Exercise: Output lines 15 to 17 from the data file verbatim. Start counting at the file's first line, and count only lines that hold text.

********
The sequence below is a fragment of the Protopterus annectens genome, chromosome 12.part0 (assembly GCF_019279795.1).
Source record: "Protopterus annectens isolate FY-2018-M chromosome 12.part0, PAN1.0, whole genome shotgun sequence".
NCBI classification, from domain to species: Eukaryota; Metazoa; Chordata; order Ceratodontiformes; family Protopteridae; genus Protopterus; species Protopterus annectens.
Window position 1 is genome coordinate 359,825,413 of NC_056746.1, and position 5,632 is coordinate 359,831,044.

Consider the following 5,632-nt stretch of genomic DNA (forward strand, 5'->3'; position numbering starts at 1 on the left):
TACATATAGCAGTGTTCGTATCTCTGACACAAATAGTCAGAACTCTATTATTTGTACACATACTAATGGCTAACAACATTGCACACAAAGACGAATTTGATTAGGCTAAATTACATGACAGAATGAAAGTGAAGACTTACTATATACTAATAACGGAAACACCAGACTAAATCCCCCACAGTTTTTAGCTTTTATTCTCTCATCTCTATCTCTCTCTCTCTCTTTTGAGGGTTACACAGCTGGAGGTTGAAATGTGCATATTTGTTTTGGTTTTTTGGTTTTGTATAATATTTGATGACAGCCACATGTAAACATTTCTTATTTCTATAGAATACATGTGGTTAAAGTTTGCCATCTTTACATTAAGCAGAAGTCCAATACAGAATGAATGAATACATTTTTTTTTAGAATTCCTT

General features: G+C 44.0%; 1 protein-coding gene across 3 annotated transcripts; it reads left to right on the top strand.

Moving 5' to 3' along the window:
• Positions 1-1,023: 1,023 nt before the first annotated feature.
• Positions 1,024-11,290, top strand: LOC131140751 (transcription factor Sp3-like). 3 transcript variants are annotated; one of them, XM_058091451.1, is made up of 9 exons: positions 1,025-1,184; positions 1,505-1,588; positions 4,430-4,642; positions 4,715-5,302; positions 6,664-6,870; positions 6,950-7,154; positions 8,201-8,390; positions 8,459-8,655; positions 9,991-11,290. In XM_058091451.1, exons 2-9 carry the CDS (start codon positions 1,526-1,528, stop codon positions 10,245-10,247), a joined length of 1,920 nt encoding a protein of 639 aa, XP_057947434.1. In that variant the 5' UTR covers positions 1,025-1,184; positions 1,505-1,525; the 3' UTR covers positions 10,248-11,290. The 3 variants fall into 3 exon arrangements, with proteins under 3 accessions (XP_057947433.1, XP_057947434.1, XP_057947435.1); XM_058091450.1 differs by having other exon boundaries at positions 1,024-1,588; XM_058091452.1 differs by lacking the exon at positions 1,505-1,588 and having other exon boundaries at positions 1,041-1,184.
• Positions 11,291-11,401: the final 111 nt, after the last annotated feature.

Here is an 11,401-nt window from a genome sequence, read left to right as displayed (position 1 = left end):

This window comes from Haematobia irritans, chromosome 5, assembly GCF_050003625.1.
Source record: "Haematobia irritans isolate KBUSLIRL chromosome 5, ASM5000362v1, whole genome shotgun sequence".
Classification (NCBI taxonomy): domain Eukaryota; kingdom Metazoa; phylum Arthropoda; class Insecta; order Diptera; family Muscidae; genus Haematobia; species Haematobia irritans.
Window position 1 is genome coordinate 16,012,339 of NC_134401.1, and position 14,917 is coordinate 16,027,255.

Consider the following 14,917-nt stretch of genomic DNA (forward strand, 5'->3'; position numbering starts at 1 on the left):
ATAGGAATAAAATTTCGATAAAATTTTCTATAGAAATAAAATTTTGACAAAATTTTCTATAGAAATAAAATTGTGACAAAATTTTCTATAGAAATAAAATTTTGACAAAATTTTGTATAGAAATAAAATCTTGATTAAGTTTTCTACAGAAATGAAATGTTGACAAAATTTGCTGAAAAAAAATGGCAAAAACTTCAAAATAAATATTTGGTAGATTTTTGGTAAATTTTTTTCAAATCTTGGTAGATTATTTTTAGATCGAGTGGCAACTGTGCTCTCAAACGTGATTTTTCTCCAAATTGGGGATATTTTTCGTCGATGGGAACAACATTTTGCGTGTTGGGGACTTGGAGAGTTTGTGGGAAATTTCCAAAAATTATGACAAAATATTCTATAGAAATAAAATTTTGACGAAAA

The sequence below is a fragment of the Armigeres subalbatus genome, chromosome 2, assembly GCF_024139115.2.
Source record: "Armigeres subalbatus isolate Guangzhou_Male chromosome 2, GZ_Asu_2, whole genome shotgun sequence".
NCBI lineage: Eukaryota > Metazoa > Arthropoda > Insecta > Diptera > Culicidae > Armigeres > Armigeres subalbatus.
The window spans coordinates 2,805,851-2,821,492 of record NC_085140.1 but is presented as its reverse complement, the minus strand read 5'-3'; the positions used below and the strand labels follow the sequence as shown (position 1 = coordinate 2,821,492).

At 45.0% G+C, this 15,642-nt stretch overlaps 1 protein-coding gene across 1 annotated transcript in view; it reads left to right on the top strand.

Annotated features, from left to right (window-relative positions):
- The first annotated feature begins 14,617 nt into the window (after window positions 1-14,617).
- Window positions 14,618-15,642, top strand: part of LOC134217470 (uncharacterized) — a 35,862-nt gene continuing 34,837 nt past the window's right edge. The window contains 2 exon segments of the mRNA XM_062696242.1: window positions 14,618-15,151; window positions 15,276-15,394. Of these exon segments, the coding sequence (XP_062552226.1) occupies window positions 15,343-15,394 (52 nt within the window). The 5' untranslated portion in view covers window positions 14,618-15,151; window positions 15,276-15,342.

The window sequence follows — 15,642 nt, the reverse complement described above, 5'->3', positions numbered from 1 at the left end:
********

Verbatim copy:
Classification (NCBI taxonomy): domain Eukaryota; kingdom Metazoa; phylum Arthropoda; class Insecta; order Diptera; family Muscidae; genus Haematobia; species Haematobia irritans.
Window position 1 is genome coordinate 16,012,339 of NC_134401.1, and position 14,917 is coordinate 16,027,255.

Consider the following 14,917-nt stretch of genomic DNA (forward strand, 5'->3'; position numbering starts at 1 on the left):